Right now, even those of us who like to eat wild meats are not (usually) eating them constantly - due to the nature of hunting, regulations, and so on the cost of obtaining wild meats is significantly higher than the price of meat and fish cut up and wrapped in plastic in the store.

And now for the third part…

I agree with others that it is very unlikely to impossible that a wave of societal transformation will suddenly make the entire human race give up eating meat. Despite what some have claimed, humans ARE omnivores and eating meat has been a part of our ancestral line long before we evolved to H. sapiens. Our closest ape relatives - chimpanzees and bonobos - also are omnivores and can and do eat meat, even if infrequently. Eating animal based foods will continue to be an option barring genetic engineering of the species to be entirely vegetarian. Which development I think would be extremely unlikely.

There are three components to humans eating meat:

  1. Societal practice/tradition
  2. Availability
  3. Economics

Some societies ARE vegetarian, or nearly so. India is an example of a society were vegetarianism is common, veganism has a long tradition as well, and abstaining from animal foods not seen as weird but as a perfectly fine dietary choice. Among the Inuit, however, refusing to eat animal-based foods wouldn’t just be weird, it would be lethal due to the environment and lack of alternatives. Most human societies are somewhere between those two. Meat is an option and has been for a very long time. A lot of traditions have grown up around meat, many carried over from when meat was less common on the table and was a food associated with status and feasts. Getting entire societies to gives those status markers and feasts up entirely would be extremely difficult.

… and apparently there are limits to how many posts in a row you can make so if you want to hear the rest of what I have to say someone has to reply to this thread before I can do so. >sigh<

I think that animal grown meat will become far less common in the future. I don’t think it will ever go away, and doubt it will be banned, but I do think that we will in general switch to alternatives as they become available and economical.

Right now, I can pay (if I can get ahold of it) $50 for a chicken nugget that tastes kinda like chicken. I’m not going to do that.

But if it comes down, especially if it is cheaper, then I would definitely make the switch. It really does come down to cost. There are some out there who are willing to pay exorbitant prices for “sustainable” agriculture, but paying those kinds of prices is not sustainable.

Personally, I’m a fan of using crickets for food, but I’m not sure how well that would catch on.

I want to eat lab-grown endangered animal steaks.

But I think this tech is a ways off still.

The trend is already towards “factory farming” where the fact that the meat comes from a living animal is regarded as an inconvenience. Another vote for economics trumping all. We’ll probably move to vat grown ground “meat” as soon as it becomes practical. I don’t see actual animal meat getting phased out anytime soon though, although it might become a luxury item compared to burgers and nuggets.

I wonder what the world would look like if you removed the economic incentives that govern wildlife management now. If it’s cheaper to grow every meat in a lab, do humans just let nature take its course in a system we have been meddling in for a century or more?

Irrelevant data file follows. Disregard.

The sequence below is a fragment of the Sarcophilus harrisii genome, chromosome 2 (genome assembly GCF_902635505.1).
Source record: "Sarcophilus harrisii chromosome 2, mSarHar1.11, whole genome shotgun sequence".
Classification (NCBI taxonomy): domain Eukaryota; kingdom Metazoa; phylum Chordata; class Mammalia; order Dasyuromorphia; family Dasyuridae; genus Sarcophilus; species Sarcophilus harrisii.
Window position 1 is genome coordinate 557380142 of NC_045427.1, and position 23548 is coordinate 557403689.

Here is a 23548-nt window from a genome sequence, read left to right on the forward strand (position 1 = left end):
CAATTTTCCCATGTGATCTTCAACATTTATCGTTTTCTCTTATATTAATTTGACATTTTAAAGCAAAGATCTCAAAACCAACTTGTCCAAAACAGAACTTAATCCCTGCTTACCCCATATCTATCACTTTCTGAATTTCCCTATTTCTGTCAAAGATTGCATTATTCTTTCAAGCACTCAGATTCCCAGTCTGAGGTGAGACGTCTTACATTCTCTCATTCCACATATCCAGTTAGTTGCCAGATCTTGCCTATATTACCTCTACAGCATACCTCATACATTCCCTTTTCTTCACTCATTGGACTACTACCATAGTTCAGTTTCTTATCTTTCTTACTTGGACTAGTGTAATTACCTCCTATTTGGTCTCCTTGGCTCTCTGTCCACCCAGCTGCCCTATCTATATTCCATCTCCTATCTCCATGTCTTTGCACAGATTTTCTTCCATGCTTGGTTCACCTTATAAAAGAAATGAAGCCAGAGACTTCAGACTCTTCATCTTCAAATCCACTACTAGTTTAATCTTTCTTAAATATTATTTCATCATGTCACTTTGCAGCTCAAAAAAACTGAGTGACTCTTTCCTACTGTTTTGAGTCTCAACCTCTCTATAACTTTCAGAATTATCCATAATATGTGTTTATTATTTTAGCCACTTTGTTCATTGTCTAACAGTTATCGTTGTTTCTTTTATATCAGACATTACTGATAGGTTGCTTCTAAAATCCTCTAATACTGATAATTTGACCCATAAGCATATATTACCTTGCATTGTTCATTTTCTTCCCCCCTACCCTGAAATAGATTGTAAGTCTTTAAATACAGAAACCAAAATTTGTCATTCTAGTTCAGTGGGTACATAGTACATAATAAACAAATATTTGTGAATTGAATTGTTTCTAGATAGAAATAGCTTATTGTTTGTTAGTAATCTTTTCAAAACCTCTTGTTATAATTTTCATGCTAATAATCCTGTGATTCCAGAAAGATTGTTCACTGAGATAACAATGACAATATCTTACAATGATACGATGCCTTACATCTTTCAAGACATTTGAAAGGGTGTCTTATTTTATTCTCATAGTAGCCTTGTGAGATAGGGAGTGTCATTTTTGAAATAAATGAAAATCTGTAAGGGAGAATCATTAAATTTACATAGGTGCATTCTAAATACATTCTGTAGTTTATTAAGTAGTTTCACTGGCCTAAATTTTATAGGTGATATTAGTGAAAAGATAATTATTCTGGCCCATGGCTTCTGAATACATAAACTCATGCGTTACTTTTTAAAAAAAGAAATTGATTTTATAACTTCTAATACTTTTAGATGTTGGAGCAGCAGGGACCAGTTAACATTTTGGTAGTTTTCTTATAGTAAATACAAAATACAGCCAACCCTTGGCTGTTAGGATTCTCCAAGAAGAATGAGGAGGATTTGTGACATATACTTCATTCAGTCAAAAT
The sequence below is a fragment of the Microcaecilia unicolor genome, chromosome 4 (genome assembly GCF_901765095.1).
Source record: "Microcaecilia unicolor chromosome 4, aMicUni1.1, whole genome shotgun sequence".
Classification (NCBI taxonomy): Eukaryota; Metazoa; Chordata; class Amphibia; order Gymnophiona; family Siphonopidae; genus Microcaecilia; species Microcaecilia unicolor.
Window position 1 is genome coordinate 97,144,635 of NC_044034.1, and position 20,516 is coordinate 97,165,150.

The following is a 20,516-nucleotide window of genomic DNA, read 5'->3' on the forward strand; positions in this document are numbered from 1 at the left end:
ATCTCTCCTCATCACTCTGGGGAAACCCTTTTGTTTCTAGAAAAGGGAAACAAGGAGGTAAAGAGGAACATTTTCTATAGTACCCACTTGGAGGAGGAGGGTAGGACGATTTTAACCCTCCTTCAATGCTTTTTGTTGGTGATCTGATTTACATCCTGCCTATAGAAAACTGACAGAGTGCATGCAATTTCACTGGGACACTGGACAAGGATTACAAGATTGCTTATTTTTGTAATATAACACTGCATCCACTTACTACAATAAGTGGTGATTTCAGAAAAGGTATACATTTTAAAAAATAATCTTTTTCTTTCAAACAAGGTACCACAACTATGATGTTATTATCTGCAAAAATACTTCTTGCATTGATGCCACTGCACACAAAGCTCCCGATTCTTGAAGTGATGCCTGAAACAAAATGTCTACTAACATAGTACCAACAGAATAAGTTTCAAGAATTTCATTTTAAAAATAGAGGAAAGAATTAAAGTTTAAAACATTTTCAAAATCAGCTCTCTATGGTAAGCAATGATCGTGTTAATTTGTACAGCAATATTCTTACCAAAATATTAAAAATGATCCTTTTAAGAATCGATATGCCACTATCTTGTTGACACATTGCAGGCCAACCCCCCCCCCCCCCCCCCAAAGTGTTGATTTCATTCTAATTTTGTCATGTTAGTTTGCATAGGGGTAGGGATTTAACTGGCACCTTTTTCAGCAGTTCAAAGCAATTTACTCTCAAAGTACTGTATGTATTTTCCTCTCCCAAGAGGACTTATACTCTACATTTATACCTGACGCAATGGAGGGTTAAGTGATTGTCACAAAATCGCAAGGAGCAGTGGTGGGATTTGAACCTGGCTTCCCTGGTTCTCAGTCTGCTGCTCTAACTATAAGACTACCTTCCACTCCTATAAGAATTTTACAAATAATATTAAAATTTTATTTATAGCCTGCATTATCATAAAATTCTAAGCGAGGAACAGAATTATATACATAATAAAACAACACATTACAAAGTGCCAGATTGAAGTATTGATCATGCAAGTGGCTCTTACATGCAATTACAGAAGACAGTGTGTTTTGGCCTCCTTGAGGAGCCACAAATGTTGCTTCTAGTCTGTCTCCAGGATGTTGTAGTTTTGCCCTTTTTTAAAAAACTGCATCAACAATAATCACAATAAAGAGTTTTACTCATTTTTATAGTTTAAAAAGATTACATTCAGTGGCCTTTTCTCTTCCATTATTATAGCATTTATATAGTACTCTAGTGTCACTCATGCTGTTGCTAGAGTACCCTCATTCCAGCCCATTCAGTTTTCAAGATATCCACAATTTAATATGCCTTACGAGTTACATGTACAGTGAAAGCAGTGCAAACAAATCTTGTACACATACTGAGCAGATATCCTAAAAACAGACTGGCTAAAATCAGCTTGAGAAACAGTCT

Meat already IS obsolete, in the sense that we can get along perfectly well without it. We can certainly fill our protein needs in numerous other ways.

And I’ve been to Indian vegetarian buffets where the absence of meat wasn’t something you noticed, so my general thought is that it’s well within our capabilities to have excellent meatless culinary experiences.

It’s just that at least in the U.S.A., animal flesh is central to our expectations of what a meal should include. It’s those expectations, nothing else, that create a ‘need’ for lab-grown meat or meat substitutes such as the Impossible Burger.

Well said.

The mere fact a marketing agency, with all their expertise in behavior control via messaging chose to name a product “Impossible Burger” speaks volumes.

Everyone (especially Americans) “knows” fake meat sux. Hence the “Impossible” moniker is an acknowledgement that that’s the mental mileu their sales message is being broadcast into.

With the hope of course that “Impossible” soon enough becomes an ironic reference to the bad old days when folks were so unenlightened as to believe such drivel. IOW “Of course plant burgers are yummy; everyone knows that. (Now).”

There’s a masterful ad where one of the people being fed the burger looks like a rancher: weathered face, short hair, blue jeans, work shirt, hat, etc. When told it’s a plant-burger he exclaims in a Texan-like America rural accent, “Well, I’m a damn fool!” Much to his surprise he’s been shown the light & the scales have fallen from his eyes.

And the impossible burger is actually less healthy for us than a real beef patty.

It is possible in certain scenarios for certain societies. Despite accelerating globalization, there are certain countries that insist on sticking to their own traditions and they will continue to do what they regard as right according to their beliefs.

When the world population rises to dozens of billions, It is possible that there will be increasing social and economic pressures to such an extent that resorting to other protein sources such as vegetables or insects may become fashionable or standard choices.

It will be impossible for the world population of humans to reach dozens of billions without us finding a way to manufacture water and some artificial way to control the atmosphere because that sort of a population will result in the destruction of most forests/jungles.

Did they ever claim that their product was healthier? I don’t think so. The idea was to make something with a smaller carbon footprint than a beef burger.


They were trying to subconsciously tell us it is healthier than beef.

I can’t tell if you’re serious, but seriously hope you are not.